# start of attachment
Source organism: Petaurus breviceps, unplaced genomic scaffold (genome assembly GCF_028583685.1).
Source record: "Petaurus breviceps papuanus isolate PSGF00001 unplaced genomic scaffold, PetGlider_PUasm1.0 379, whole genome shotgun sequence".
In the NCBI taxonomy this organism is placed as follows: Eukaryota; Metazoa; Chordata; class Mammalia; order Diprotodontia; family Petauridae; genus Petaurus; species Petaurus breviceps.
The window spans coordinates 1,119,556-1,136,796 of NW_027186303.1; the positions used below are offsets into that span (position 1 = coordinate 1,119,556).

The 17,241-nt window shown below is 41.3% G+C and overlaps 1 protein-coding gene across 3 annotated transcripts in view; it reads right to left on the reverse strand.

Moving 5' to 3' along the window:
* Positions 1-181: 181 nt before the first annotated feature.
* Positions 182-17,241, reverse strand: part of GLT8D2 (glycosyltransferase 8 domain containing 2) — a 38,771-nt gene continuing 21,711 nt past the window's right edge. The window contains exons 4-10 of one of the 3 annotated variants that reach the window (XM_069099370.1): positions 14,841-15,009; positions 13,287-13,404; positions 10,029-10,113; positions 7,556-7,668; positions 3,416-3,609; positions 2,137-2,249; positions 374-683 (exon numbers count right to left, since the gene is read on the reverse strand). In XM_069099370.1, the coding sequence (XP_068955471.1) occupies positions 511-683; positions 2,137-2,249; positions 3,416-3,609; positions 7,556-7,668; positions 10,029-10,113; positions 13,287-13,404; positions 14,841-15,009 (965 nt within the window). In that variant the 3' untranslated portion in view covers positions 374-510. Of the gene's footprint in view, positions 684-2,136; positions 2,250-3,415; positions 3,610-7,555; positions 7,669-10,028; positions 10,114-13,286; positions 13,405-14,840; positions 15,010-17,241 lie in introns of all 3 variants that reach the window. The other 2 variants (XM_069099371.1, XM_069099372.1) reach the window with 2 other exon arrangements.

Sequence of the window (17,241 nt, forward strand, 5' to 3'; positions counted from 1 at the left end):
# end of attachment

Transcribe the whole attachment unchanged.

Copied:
Source organism: Petaurus breviceps, unplaced genomic scaffold (genome assembly GCF_028583685.1).
Source record: "Petaurus breviceps papuanus isolate PSGF00001 unplaced genomic scaffold, PetGlider_PUasm1.0 379, whole genome shotgun sequence".
In the NCBI taxonomy this organism is placed as follows: Eukaryota; Metazoa; Chordata; class Mammalia; order Diprotodontia; family Petauridae; genus Petaurus; species Petaurus breviceps.
The window spans coordinates 1,119,556-1,136,796 of NW_027186303.1; the positions used below are offsets into that span (position 1 = coordinate 1,119,556).

The 17,241-nt window shown below is 41.3% G+C and overlaps 1 protein-coding gene across 3 annotated transcripts in view; it reads right to left on the reverse strand.

Moving 5' to 3' along the window:
* Positions 1-181: 181 nt before the first annotated feature.
* Positions 182-17,241, reverse strand: part of GLT8D2 (glycosyltransferase 8 domain containing 2) — a 38,771-nt gene continuing 21,711 nt past the window's right edge. The window contains exons 4-10 of one of the 3 annotated variants that reach the window (XM_069099370.1): positions 14,841-15,009; positions 13,287-13,404; positions 10,029-10,113; positions 7,556-7,668; positions 3,416-3,609; positions 2,137-2,249; positions 374-683 (exon numbers count right to left, since the gene is read on the reverse strand). In XM_069099370.1, the coding sequence (XP_068955471.1) occupies positions 511-683; positions 2,137-2,249; positions 3,416-3,609; positions 7,556-7,668; positions 10,029-10,113; positions 13,287-13,404; positions 14,841-15,009 (965 nt within the window). In that variant the 3' untranslated portion in view covers positions 374-510. Of the gene's footprint in view, positions 684-2,136; positions 2,250-3,415; positions 3,610-7,555; positions 7,669-10,028; positions 10,114-13,286; positions 13,405-14,840; positions 15,010-17,241 lie in introns of all 3 variants that reach the window. The other 2 variants (XM_069099371.1, XM_069099372.1) reach the window with 2 other exon arrangements.

Sequence of the window (17,241 nt, forward strand, 5' to 3'; positions counted from 1 at the left end):